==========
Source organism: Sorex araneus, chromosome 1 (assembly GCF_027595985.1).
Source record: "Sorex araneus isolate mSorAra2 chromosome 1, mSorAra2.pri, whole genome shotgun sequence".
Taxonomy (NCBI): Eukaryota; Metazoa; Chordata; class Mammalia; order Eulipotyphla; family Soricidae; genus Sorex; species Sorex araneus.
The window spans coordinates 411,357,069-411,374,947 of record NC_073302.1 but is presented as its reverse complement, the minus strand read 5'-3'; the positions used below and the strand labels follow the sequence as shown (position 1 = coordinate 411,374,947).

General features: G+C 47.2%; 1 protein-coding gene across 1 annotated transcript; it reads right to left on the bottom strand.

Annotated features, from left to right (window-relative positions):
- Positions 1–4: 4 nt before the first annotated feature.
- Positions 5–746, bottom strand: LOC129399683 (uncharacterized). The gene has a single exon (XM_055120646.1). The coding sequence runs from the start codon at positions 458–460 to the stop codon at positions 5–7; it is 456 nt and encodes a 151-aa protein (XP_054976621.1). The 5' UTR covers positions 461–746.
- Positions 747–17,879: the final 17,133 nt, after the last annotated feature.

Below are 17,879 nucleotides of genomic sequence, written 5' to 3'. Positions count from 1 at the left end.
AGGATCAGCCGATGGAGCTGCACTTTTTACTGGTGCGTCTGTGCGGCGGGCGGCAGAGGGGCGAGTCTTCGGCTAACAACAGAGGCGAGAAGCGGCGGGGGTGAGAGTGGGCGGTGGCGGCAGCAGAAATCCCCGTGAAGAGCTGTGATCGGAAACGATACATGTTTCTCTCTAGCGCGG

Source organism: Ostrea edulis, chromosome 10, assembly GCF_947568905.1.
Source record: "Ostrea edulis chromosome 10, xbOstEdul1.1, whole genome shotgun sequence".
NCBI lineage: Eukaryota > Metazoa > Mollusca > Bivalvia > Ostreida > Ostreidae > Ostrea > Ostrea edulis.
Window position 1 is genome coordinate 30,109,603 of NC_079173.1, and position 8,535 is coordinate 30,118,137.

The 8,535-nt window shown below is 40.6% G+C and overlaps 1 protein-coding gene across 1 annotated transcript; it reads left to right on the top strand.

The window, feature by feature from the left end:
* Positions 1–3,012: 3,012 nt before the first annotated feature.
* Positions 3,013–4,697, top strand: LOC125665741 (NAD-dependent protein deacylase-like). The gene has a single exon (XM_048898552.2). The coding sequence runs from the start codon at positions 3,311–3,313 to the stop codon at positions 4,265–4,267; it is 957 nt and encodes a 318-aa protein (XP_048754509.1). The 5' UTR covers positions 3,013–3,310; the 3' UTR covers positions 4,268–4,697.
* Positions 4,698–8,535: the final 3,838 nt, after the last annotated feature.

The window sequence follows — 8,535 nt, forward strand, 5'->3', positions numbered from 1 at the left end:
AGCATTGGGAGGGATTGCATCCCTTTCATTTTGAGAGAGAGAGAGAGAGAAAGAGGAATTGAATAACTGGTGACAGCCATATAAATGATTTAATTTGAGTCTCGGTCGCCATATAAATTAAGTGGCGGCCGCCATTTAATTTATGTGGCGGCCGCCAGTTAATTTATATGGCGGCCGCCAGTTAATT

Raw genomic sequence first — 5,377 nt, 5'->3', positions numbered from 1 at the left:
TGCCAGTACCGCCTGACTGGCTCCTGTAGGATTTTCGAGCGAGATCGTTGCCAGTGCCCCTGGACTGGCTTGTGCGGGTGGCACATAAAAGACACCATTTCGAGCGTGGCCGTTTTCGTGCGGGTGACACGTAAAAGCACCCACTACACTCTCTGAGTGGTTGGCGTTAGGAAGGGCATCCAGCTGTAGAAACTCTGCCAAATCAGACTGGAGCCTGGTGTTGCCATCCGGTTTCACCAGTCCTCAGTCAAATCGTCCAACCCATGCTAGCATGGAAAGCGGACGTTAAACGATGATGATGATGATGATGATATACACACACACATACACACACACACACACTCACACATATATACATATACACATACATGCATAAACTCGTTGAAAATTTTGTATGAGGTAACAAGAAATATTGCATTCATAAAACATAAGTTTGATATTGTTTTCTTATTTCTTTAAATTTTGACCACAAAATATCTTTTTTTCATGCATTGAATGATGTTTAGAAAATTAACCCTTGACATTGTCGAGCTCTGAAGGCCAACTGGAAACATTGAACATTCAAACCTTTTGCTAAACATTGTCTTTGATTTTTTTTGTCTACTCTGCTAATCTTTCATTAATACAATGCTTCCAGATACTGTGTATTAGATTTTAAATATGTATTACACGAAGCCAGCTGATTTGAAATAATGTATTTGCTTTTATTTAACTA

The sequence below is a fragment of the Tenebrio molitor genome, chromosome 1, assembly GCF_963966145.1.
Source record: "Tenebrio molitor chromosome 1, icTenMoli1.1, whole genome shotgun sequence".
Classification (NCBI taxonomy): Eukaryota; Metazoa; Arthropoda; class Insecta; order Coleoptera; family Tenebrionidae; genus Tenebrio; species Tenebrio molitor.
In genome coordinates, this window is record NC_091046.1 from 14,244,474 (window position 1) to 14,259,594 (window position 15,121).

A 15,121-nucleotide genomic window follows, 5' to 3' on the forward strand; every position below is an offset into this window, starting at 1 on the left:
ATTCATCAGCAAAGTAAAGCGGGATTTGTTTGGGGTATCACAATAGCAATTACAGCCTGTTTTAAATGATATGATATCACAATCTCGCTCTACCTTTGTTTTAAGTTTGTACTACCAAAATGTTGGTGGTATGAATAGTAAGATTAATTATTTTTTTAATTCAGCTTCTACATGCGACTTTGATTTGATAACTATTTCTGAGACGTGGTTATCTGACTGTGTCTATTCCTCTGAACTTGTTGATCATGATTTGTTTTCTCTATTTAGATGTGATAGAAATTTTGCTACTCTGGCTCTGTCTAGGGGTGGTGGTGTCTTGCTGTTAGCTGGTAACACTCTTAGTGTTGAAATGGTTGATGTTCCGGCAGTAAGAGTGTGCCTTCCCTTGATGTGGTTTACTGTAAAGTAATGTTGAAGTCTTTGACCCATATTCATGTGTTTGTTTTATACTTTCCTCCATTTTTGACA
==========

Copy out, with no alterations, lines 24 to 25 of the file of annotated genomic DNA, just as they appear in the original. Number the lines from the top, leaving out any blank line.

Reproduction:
TGCCAGTACCGCCTGACTGGCTCCTGTAGGATTTTCGAGCGAGATCGTTGCCAGTGCCCCTGGACTGGCTTGTGCGGGTGGCACATAAAAGACACCATTTCGAGCGTGGCCGTTTTCGTGCGGGTGACACGTAAAAGCACCCACTACACTCTCTGAGTGGTTGGCGTTAGGAAGGGCATCCAGCTGTAGAAACTCTGCCAAATCAGACTGGAGCCTGGTGTTGCCATCCGGTTTCACCAGTCCTCAGTCAAATCGTCCAACCCATGCTAGCATGGAAAGCGGACGTTAAACGATGATGATGATGATGATGATATACACACACACATACACACACACACACACTCACACATATATACATATACACATACATGCATAAACTCGTTGAAAATTTTGTATGAGGTAACAAGAAATATTGCATTCATAAAACATAAGTTTGATATTGTTTTCTTATTTCTTTAAATTTTGACCACAAAATATCTTTTTTTCATGCATTGAATGATGTTTAGAAAATTAACCCTTGACATTGTCGAGCTCTGAAGGCCAACTGGAAACATTGAACATTCAAACCTTTTGCTAAACATTGTCTTTGATTTTTTTTGTCTACTCTGCTAATCTTTCATTAATACAATGCTTCCAGATACTGTGTATTAGATTTTAAATATGTATTACACGAAGCCAGCTGATTTGAAATAATGTATTTGCTTTTATTTAACTA

The sequence below is a fragment of the Tenebrio molitor genome, chromosome 1, assembly GCF_963966145.1.